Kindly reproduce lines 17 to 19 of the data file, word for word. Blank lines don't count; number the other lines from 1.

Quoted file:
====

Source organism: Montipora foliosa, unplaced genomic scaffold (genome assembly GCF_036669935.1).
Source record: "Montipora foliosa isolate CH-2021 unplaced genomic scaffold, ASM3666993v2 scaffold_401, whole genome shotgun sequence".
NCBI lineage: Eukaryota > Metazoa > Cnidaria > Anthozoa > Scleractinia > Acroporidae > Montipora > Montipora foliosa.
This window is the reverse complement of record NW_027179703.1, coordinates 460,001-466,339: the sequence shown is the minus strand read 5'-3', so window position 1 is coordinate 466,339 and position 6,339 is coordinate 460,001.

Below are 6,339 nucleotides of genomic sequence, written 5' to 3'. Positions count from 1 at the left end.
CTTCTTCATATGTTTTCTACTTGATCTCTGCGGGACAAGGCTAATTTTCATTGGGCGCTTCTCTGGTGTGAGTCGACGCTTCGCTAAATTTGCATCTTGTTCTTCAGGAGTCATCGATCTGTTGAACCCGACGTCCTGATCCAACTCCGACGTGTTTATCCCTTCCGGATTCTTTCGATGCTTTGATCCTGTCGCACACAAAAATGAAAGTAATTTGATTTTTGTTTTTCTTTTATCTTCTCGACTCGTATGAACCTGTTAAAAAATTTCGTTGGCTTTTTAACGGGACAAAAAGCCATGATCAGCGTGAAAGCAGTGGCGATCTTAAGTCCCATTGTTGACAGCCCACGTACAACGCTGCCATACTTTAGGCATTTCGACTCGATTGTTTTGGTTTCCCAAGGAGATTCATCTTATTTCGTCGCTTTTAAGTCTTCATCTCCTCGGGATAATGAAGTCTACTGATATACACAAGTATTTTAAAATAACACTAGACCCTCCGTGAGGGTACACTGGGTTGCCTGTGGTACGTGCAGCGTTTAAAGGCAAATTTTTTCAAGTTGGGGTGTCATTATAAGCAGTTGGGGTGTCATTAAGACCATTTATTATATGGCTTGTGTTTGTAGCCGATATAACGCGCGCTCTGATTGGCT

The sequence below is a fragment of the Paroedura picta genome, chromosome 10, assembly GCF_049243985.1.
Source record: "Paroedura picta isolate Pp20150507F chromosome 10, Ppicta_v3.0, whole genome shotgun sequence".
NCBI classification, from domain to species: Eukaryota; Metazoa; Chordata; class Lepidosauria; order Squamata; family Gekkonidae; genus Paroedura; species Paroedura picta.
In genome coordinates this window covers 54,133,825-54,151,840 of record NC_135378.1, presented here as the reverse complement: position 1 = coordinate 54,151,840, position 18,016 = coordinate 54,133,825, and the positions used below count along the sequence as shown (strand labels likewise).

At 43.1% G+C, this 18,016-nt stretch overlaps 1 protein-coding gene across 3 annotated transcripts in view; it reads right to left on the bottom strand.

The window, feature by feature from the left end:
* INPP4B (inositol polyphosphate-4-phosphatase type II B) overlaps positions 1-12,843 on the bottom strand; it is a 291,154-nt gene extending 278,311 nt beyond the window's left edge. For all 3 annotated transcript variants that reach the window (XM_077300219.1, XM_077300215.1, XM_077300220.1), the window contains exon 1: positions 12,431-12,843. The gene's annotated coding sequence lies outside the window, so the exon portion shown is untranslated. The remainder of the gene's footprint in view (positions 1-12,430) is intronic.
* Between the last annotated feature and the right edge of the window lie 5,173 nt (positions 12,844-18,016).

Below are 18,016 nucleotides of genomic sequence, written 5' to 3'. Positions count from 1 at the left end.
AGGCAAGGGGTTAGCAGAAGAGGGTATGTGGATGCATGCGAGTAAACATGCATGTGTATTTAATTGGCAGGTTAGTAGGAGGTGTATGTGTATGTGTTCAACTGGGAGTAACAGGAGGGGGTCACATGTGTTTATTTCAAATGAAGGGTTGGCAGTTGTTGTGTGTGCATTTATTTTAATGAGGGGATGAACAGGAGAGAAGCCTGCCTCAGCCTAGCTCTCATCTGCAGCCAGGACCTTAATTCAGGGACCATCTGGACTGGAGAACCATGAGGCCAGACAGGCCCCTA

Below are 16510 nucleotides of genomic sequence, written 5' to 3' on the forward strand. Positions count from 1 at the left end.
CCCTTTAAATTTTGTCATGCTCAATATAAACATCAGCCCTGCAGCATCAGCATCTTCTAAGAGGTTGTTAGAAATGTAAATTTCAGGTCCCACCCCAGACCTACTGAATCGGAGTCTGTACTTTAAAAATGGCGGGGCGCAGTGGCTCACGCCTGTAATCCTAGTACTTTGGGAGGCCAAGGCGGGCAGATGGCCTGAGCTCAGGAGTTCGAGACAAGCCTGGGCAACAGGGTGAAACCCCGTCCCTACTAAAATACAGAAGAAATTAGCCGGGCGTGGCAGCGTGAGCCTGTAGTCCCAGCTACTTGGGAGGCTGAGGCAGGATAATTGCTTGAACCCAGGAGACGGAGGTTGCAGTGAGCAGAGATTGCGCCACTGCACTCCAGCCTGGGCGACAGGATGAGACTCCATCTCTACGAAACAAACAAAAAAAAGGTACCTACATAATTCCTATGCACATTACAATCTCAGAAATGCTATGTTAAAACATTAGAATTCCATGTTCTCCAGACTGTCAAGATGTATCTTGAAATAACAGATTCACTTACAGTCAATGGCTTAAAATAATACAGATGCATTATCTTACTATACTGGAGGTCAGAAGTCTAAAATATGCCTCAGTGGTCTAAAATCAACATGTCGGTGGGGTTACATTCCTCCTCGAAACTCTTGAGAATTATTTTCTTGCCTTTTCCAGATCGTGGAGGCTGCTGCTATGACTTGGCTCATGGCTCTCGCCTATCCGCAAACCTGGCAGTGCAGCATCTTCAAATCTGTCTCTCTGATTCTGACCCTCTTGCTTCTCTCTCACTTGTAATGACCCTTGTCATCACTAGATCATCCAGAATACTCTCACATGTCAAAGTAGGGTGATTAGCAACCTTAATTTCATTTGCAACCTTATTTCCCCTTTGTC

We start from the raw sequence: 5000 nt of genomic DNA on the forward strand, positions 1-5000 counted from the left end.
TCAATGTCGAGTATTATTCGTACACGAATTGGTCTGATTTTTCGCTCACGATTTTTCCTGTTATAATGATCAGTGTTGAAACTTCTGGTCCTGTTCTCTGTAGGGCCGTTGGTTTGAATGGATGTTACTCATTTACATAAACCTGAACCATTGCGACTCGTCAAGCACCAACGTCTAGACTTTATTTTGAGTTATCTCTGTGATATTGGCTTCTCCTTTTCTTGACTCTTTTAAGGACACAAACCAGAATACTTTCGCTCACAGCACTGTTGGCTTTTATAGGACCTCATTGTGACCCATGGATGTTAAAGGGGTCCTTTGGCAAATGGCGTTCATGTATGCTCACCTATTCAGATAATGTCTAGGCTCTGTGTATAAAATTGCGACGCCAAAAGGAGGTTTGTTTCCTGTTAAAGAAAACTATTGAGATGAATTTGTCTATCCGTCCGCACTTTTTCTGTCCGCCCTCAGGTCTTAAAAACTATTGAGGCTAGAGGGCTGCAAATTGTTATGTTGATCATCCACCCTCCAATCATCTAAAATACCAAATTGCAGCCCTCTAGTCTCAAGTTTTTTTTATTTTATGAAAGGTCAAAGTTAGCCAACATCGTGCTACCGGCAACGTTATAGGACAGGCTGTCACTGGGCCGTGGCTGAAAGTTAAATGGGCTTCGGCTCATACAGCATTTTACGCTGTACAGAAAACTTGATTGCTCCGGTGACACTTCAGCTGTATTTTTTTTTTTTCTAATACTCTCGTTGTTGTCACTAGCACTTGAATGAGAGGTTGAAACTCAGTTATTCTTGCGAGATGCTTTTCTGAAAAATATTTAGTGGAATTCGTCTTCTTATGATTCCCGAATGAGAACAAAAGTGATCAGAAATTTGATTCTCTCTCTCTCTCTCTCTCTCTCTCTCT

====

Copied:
Below are 16510 nucleotides of genomic sequence, written 5' to 3' on the forward strand. Positions count from 1 at the left end.
CCCTTTAAATTTTGTCATGCTCAATATAAACATCAGCCCTGCAGCATCAGCATCTTCTAAGAGGTTGTTAGAAATGTAAATTTCAGGTCCCACCCCAGACCTACTGAATCGGAGTCTGTACTTTAAAAATGGCGGGGCGCAGTGGCTCACGCCTGTAATCCTAGTACTTTGGGAGGCCAAGGCGGGCAGATGGCCTGAGCTCAGGAGTTCGAGACAAGCCTGGGCAACAGGGTGAAACCCCGTCCCTACTAAAATACAGAAGAAATTAGCCGGGCGTGGCAGCGTGAGCCTGTAGTCCCAGCTACTTGGGAGGCTGAGGCAGGATAATTGCTTGAACCCAGGAGACGGAGGTTGCAGTGAGCAGAGATTGCGCCACTGCACTCCAGCCTGGGCGACAGGATGAGACTCCATCTCTACGAAACAAACAAAAAAAAGGTACCTACATAATTCCTATGCACATTACAATCTCAGAAATGCTATGTTAAAACATTAGAATTCCATGTTCTCCAGACTGTCAAGATGTATCTTGAAATAACAGATTCACTTACAGTCAATGGCTTAAAATAATACAGATGCATTATCTTACTATACTGGAGGTCAGAAGTCTAAAATATGCCTCAGTGGTCTAAAATCAACATGTCGGTGGGGTTACATTCCTCCTCGAAACTCTTGAGAATTATTTTCTTGCCTTTTCCAGATCGTGGAGGCTGCTGCTATGACTTGGCTCATGGCTCTCGCCTATCCGCAAACCTGGCAGTGCAGCATCTTCAAATCTGTCTCTCTGATTCTGACCCTCTTGCTTCTCTCTCACTTGTAATGACCCTTGTCATCACTAGATCATCCAGAATACTCTCACATGTCAAAGTAGGGTGATTAGCAACCTTAATTTCATTTGCAACCTTATTTCCCCTTTGTC

We start from the raw sequence: 5000 nt of genomic DNA on the forward strand, positions 1-5000 counted from the left end.